There is little doubt that innovation is today’s “big thing”. The fast advancement of technologies, the increasing digitalisation taking place across all industries, and the ever-more encompassing dual lives that individuals lead in the physical and digital stratospheres have accelerated innovative progress. At the same time, the world has also began to recognise the importance of sustainability in the protection of our planet and began to plan for alternatives that would help us maintain our current global operations and life-styles whilst diminishing the pejorative impact that they have had on our earth since the Industrial era began.
These two concepts have recently given rise to a new idea – that of “eco-innovation”. In this Blue Innovation article we will look at how the European Union has embraced this concept in efforts to measure and map the progress of its member states in innovative methods to work to achieve the sustainability targets it has set itself for the coming decades.
What is “Eco-Innovation” exactly?
The term, which first appeared in 1996 in a book written by Claude Fussler and Peter James “Driving Eco-Innovation,” can be understood as a general approach to foster environmentally friendly progress in modern societies. At its core are specific efforts made by the parties that aim to reduce the environmental harm done in their societies – be it through ideas, products, societal behaviours, or industrial or operational processes. It is key to the European Union’s Green Deal and towards promoting and ensuring green growth in the 21st century.
The “Eco-Innovation Index”
The European Commission’s Eco-Innovation Plan was first adopted in 2011. In the plan, the Commission defined the term as “any innovation that makes progress towards the goal of sustainable development by reducing impacts on the environment, increasing resilience to environmental pressures or using natural resources more efficiently and responsibly” (Source: Decision N° 1639/2006/EC establishing a Competitiveness and Innovation Framework Programme – accessed online on 10th Dec 2021). Over the first decade of its existence the Commission created a system to measure the innovative progress of its partners through the Eco-Innovation Index. The subsequent system, which includes the Eco-Innovation Scoreboard alongside the Index, captures the varying aspects of the member states’ eco-innovations by measuring 16 different indicators that are grouped into 5 categories:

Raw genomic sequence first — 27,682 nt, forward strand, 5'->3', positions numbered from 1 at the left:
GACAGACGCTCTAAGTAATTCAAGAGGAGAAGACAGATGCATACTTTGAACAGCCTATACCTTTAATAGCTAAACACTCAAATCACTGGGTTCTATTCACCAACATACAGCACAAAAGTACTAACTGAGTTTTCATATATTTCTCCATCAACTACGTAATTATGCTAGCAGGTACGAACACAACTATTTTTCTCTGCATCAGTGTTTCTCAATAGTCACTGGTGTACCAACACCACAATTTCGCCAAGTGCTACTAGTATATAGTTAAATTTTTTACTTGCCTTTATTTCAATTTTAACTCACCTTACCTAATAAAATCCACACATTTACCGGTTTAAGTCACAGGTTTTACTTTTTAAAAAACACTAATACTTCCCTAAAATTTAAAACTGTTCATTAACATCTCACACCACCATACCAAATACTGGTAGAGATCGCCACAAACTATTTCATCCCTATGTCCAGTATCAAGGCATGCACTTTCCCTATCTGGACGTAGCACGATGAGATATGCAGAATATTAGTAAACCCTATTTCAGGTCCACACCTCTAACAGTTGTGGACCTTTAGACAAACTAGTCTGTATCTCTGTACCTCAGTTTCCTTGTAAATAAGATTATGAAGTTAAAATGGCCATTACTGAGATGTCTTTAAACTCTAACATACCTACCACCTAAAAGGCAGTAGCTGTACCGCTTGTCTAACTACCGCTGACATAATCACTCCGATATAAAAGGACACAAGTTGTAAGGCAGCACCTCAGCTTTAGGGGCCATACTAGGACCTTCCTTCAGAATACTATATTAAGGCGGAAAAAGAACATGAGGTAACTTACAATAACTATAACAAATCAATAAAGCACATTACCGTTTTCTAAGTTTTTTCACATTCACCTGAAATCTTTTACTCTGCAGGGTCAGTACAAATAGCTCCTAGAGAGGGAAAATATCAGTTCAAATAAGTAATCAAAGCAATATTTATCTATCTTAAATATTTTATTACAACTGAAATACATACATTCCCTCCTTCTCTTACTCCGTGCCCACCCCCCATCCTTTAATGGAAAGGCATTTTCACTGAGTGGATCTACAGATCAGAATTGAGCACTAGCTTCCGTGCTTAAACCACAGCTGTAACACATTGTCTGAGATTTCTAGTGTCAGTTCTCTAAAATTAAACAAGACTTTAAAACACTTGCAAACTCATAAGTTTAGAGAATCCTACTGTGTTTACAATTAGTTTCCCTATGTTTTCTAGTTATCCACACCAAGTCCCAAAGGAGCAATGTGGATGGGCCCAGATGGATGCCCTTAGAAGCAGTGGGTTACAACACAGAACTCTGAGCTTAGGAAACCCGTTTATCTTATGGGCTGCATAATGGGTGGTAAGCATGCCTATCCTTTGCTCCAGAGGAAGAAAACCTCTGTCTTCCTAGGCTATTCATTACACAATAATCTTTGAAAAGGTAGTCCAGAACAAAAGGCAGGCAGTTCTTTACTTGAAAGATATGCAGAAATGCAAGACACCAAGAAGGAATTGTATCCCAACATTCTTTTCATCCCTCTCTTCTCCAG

- Eco-innovation inputs (this includes government environmental energy investments and outlays, total number of R&D personnel, etc.)
- Eco-innovation activities (this includes number of ISO 14001 certificates, the implementation of sustainable products among small to medium-sized enterprises, etc.)
- Eco-innovation outputs (this includes sustainability-related patents, academic publications and media coverage, etc.)
- Resource efficiency (this includes material, water and energy productivity, the intensity of GHG emissions, etc.)
- Socio-economic outcomes (this includes export of products from sustainable industries, % of employment in environmental protection, etc.)
By collating the results, the experts working on the Eco-Innovation Index can identify the successes and drawbacks that some member states have had on their journeys towards green growth.
The purpose of this tool is not to shame or identify what countries may be failing in their efforts, but rather to provide a neutral and analytical view on the overall environmental, societal and economic situation in the EU member states.
A decade of progress
Since record-keeping began under this programme, the overall performance of the EU member states in eco-innovation steadily improved. Looking at the summaries of the results reported on the EU’s Eco-Innovation website, it can be seen that most improvements were seen in:
- Reductions in greenhouse gas emissions, especially when looking at energy productivity and efficiency
- An increase in public awareness brought by intensified media coverage of topics that focused on eco-innovative processes and developments
- An increase in investments in R&D research, which in certain states came from both public and private sources.
From the data it is evident that not all countries have had similar successes in advancing their environmental achievements over the past decade. The EU’s tool allows us to take an analytical look across all countries to monitor their developments and perhaps identify the drawbacks and bottlenecks that may be hindering further progress. Every year the organisation issues a new report with a list of leaders, average performers and countries that are catching up – and this list has slightly fluctuated year by year depending on that countries’ policies and advances. In 2021 the “Eco-Innovation Leaders” – the top 5 highest scoring member states – were Luxembourg, Finland, Austria, Denmark and Sweden.
The Eco-Innovation Index is not a solution to Europe’s green growth agenda – rather it serves more as an diagnostic tool that allows both the EU and national governments to identify potential areas of growth in order to evolve and innovate further. If you are interested, head to the Eco-Innovation website and have a look at the evolution of the Index’s performance in the 27 member states for yourself: https://ec.europa.eu/environment/ecoap/indicators/index_en